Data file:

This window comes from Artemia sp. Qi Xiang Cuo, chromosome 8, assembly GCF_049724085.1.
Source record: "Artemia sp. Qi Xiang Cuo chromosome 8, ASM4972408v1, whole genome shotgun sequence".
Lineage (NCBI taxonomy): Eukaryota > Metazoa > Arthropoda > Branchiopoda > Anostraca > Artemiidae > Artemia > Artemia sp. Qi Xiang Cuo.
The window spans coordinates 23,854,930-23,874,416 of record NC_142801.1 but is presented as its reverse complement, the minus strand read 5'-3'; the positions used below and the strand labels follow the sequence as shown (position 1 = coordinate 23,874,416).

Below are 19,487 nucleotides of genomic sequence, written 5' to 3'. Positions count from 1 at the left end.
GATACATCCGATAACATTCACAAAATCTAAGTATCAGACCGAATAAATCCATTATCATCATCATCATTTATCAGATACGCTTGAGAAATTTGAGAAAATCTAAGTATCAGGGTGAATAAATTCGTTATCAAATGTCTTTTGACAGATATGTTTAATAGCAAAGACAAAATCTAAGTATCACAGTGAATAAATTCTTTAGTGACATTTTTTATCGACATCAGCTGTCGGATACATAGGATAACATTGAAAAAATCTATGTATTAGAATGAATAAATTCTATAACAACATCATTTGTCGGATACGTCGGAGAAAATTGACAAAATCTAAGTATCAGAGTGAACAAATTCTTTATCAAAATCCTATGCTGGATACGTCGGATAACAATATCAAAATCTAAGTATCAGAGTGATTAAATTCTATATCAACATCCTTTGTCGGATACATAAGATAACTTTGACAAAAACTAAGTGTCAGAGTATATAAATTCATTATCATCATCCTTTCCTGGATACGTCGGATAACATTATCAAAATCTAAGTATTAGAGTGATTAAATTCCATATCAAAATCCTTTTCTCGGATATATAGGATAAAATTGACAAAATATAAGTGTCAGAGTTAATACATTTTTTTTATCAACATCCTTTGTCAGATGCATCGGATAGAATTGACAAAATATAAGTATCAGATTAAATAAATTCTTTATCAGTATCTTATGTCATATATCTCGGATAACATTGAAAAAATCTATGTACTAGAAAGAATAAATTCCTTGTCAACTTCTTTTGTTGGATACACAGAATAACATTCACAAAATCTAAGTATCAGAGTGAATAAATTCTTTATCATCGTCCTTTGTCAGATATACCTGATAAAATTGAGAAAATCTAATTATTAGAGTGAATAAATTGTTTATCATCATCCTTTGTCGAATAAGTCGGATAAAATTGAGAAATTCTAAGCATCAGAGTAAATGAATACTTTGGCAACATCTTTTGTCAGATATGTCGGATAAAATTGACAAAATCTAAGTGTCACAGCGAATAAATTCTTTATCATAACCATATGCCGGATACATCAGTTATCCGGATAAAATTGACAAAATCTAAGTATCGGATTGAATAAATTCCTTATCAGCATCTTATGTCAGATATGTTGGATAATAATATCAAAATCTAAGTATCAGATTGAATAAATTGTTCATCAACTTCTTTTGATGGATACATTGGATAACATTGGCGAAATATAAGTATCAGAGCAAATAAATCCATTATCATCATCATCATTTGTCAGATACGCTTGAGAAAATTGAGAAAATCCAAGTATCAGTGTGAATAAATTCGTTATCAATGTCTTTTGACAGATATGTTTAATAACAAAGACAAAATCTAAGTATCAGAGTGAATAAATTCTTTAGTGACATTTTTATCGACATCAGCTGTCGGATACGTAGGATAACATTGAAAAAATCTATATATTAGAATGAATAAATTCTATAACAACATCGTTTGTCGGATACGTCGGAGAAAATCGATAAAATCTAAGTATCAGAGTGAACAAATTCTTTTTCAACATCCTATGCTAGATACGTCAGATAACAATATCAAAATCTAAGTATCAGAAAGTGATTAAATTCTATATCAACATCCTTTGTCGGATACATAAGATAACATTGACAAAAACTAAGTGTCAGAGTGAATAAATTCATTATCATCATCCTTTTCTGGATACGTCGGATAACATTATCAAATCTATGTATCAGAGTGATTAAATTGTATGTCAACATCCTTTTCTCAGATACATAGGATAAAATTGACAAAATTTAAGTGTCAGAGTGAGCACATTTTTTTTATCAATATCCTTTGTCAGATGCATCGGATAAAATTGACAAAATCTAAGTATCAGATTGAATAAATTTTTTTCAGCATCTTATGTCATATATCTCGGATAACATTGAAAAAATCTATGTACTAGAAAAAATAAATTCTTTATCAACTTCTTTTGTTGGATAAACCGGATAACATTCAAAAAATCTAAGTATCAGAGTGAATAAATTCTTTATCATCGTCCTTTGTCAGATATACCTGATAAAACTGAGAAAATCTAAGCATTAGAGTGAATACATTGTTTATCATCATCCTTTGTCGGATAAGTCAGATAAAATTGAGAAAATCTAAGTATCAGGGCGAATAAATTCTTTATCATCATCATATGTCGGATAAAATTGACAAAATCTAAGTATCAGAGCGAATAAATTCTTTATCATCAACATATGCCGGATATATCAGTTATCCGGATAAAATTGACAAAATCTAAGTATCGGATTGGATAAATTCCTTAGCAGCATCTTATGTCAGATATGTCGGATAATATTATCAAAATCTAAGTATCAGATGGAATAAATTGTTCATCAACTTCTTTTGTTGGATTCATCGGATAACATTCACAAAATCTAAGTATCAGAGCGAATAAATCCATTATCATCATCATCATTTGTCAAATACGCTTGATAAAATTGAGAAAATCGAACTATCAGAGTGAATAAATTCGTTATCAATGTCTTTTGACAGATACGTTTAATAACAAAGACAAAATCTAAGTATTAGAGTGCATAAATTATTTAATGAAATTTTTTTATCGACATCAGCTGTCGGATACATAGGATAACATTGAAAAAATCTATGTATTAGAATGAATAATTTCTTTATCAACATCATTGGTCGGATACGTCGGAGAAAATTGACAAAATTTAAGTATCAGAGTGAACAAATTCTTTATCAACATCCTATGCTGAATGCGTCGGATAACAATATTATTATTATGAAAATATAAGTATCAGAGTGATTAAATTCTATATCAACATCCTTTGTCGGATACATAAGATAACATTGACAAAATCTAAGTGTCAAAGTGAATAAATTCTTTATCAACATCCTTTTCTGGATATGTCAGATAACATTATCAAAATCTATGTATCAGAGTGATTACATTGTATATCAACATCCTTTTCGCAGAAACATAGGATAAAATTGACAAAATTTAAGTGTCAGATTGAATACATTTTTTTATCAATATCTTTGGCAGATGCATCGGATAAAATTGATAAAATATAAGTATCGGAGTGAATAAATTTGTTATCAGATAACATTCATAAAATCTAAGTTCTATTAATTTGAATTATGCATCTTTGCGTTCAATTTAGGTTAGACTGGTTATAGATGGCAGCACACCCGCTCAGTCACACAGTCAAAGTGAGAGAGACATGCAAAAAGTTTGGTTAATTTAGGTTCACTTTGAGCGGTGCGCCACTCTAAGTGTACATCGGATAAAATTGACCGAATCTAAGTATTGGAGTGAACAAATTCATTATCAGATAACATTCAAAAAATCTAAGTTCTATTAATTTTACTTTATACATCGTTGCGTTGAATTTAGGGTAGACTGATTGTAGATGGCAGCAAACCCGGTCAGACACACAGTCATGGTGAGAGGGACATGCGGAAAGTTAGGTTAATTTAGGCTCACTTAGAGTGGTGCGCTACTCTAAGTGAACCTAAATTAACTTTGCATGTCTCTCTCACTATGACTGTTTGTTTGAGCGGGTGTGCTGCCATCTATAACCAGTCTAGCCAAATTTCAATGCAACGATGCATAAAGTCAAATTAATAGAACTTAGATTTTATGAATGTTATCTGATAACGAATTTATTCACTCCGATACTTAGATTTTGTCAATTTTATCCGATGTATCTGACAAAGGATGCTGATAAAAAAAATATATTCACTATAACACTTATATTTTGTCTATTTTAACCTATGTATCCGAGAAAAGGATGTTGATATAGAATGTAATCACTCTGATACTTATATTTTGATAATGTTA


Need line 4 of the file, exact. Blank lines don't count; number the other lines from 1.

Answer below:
The window spans coordinates 23,854,930-23,874,416 of record NC_142801.1 but is presented as its reverse complement, the minus strand read 5'-3'; the positions used below and the strand labels follow the sequence as shown (position 1 = coordinate 23,874,416).